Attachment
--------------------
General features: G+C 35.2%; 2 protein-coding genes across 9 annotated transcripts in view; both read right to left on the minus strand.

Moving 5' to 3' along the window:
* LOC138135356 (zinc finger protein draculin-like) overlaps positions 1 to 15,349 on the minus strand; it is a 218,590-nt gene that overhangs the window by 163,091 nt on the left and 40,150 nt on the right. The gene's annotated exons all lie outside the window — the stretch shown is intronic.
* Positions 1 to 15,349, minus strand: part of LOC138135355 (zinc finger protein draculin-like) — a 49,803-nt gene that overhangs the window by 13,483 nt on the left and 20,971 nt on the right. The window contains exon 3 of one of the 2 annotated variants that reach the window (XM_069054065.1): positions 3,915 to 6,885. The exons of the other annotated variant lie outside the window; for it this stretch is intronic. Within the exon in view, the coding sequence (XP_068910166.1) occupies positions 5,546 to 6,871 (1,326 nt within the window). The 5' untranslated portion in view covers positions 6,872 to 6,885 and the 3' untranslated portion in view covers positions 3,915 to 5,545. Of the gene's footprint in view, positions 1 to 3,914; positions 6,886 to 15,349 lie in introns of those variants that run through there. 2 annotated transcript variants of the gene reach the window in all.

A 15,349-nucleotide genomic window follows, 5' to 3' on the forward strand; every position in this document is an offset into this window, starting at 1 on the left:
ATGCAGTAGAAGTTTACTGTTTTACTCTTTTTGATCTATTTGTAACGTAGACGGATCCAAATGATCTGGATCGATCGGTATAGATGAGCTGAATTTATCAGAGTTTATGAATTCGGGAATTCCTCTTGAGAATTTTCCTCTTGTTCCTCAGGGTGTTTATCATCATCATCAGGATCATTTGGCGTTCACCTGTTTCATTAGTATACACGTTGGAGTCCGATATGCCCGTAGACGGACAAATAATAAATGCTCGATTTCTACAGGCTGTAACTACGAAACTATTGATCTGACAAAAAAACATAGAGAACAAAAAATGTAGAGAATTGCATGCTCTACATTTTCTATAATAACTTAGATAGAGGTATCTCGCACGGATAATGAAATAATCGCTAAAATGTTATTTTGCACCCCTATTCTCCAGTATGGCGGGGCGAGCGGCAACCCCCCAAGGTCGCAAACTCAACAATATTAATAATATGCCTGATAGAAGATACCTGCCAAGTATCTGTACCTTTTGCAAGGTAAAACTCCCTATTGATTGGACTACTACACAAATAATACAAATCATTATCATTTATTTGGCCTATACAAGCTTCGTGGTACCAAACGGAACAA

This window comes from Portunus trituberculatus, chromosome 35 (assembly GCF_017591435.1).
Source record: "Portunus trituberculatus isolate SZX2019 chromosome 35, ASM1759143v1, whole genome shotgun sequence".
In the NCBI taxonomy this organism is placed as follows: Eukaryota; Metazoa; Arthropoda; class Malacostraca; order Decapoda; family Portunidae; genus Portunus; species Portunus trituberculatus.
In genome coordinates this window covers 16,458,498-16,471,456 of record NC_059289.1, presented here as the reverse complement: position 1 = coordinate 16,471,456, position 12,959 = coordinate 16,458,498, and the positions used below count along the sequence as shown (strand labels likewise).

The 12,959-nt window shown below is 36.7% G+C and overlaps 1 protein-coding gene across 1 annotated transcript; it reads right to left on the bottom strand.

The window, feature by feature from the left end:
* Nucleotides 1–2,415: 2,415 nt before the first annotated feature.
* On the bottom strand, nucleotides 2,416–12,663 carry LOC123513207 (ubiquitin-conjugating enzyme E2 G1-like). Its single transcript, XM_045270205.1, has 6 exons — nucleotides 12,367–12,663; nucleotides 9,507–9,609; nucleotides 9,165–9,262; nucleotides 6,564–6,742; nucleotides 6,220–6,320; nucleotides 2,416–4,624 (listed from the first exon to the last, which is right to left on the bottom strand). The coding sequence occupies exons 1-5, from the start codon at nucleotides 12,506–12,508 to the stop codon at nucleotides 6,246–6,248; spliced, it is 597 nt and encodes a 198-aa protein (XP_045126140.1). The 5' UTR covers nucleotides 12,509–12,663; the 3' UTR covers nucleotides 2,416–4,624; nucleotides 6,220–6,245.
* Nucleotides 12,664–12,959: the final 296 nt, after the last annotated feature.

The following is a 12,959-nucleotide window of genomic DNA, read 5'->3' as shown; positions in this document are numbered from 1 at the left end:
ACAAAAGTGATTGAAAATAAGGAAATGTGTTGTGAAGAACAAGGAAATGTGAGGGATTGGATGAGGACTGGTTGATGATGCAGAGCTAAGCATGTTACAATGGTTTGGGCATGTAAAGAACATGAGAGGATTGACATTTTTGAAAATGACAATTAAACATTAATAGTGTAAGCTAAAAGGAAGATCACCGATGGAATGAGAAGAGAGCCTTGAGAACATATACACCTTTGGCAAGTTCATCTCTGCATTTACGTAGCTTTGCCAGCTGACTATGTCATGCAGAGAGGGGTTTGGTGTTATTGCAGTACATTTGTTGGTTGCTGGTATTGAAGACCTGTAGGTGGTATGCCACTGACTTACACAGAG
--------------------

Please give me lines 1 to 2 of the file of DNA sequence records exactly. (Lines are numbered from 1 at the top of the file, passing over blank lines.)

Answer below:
General features: G+C 35.2%; 2 protein-coding genes across 9 annotated transcripts in view; both read right to left on the minus strand.

Moving 5' to 3' along the window: